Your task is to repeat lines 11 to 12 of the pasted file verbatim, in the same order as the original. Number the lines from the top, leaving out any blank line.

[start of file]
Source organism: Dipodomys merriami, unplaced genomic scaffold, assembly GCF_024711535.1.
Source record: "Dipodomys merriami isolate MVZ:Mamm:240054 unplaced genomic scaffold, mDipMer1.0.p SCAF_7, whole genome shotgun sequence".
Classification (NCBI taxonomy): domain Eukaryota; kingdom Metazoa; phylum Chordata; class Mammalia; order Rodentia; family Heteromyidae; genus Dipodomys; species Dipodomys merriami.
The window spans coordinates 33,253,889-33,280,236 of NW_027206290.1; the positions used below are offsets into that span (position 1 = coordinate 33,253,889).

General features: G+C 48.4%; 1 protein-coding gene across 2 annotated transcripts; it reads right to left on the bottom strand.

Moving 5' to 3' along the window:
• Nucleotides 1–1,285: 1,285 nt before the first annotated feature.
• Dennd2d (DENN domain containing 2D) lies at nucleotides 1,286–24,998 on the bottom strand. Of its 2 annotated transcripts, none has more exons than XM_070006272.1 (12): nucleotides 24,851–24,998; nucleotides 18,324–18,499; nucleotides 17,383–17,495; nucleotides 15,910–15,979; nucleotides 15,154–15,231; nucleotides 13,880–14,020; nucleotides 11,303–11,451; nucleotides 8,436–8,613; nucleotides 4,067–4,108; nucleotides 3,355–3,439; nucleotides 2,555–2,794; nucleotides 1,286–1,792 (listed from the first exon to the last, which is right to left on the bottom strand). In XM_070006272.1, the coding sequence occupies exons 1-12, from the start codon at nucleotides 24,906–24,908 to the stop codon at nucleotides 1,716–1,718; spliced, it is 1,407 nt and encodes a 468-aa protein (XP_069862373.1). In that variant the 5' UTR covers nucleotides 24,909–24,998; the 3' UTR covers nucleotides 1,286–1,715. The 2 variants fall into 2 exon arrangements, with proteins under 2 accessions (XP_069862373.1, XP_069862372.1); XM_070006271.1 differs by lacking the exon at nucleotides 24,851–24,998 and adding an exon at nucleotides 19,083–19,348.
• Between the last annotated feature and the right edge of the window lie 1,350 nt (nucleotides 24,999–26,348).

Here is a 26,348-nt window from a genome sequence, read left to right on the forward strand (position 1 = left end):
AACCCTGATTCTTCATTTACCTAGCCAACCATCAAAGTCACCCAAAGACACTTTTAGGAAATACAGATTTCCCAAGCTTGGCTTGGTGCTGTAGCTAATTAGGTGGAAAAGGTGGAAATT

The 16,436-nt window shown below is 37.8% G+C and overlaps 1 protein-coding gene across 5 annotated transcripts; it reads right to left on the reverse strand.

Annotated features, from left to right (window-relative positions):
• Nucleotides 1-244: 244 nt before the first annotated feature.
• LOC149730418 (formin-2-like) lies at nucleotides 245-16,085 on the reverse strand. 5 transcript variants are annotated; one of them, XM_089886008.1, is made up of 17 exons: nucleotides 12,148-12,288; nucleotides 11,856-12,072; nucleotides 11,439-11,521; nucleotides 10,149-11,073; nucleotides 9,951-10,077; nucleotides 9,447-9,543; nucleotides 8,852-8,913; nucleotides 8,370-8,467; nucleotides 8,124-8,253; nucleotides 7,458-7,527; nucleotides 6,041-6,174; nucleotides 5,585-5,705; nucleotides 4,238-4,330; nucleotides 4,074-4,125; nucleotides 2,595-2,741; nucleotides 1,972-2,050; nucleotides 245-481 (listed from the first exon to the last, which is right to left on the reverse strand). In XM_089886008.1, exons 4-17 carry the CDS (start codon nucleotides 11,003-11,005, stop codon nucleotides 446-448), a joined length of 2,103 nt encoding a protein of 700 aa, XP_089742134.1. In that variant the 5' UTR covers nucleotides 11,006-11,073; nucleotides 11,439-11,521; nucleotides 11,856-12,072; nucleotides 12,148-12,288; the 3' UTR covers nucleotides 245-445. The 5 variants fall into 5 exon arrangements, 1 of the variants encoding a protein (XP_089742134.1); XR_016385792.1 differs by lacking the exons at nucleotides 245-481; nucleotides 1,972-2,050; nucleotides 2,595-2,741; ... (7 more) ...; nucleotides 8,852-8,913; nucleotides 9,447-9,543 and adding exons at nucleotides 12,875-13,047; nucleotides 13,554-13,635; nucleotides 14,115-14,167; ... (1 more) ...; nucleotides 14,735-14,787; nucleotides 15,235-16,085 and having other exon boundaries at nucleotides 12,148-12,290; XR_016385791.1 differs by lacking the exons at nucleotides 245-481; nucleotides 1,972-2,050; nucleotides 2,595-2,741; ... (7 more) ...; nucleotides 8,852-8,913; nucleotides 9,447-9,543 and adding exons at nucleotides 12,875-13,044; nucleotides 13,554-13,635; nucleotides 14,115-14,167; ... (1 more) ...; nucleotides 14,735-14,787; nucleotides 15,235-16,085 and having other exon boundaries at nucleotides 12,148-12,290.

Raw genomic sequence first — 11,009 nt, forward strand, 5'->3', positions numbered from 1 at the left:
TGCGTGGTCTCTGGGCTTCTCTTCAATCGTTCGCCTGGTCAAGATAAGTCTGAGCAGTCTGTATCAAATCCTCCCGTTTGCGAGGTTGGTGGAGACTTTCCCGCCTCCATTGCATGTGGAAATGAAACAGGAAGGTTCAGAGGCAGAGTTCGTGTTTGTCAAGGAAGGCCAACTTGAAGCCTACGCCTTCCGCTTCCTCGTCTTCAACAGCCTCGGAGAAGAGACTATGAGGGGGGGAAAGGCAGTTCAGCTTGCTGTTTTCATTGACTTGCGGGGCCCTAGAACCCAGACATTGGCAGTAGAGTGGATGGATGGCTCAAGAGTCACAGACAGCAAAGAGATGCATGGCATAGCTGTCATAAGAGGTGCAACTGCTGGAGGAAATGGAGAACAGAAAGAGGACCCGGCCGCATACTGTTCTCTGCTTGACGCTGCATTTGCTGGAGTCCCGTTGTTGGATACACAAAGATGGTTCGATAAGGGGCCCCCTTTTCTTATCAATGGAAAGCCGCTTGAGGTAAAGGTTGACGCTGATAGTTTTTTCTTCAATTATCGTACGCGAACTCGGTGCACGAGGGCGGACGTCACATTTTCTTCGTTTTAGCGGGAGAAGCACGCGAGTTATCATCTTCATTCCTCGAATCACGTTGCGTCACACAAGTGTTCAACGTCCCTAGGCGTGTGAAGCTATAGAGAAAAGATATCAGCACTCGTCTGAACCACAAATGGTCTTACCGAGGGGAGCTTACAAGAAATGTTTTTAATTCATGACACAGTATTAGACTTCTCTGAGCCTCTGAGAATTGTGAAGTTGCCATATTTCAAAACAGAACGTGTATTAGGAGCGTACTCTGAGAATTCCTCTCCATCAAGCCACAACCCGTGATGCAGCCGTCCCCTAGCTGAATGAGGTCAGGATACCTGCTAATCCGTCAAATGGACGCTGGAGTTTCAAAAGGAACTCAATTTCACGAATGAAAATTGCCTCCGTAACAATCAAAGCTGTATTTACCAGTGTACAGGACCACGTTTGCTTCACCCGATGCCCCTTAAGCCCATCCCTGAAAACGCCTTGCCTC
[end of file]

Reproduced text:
AACCCTGATTCTTCATTTACCTAGCCAACCATCAAAGTCACCCAAAGACACTTTTAGGAAATACAGATTTCCCAAGCTTGGCTTGGTGCTGTAGCTAATTAGGTGGAAAAGGTGGAAATT

The 16,436-nt window shown below is 37.8% G+C and overlaps 1 protein-coding gene across 5 annotated transcripts; it reads right to left on the reverse strand.